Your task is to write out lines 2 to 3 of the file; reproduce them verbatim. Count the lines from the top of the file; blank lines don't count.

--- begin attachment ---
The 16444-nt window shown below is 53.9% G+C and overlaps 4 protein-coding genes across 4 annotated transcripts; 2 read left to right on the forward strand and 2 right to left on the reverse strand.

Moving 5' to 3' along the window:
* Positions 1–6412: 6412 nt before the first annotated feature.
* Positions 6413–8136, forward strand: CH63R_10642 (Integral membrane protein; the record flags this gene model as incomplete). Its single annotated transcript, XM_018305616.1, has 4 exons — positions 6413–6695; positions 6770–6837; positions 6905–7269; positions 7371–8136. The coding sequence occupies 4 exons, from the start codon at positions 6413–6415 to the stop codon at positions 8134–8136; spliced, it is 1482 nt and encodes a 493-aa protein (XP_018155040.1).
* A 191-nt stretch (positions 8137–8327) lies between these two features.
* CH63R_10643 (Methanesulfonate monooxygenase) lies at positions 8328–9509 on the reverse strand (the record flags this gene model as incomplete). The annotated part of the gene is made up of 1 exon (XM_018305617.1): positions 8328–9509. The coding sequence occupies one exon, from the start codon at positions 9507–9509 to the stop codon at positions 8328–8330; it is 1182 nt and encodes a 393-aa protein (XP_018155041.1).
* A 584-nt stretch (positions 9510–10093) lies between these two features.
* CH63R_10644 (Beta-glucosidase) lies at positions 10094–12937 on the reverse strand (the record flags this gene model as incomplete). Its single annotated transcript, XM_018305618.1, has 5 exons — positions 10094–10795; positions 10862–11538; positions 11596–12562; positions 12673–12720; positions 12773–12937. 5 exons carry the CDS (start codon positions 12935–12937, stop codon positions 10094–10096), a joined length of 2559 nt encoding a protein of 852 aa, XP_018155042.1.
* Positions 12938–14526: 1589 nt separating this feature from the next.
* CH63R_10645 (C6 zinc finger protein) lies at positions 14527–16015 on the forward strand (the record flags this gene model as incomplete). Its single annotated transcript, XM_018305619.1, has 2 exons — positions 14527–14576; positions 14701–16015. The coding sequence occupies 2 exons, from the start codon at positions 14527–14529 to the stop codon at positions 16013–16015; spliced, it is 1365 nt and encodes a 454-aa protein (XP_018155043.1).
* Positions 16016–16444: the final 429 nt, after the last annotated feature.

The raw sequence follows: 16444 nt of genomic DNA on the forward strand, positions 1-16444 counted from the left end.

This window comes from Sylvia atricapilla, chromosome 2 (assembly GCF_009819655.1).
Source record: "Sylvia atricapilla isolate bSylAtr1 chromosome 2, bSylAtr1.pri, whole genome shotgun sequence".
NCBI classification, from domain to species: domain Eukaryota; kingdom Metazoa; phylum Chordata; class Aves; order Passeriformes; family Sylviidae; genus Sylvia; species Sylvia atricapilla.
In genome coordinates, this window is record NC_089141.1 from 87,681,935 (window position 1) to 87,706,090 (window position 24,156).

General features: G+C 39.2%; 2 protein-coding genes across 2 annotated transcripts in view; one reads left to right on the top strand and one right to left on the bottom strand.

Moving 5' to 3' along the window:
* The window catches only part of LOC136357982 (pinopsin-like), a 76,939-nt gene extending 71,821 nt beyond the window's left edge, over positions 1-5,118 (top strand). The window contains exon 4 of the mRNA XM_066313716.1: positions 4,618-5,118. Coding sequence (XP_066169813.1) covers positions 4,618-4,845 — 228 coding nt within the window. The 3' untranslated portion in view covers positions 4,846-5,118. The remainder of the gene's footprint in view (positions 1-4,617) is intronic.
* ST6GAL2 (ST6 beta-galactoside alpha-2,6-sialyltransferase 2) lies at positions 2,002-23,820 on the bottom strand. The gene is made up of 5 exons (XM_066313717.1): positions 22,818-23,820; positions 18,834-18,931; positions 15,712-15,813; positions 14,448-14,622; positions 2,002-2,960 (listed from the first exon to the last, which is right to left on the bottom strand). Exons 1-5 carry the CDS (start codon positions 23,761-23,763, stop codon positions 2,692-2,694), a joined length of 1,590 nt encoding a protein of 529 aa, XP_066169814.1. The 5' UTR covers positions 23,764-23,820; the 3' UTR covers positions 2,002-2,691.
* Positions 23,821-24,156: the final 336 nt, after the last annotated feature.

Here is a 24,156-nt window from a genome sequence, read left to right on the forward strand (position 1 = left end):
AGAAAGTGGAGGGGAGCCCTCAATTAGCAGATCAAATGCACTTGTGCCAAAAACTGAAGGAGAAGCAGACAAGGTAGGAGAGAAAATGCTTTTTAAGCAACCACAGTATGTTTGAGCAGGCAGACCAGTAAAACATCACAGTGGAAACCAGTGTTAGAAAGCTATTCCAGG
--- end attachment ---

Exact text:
Moving 5' to 3' along the window:
* Positions 1–6412: 6412 nt before the first annotated feature.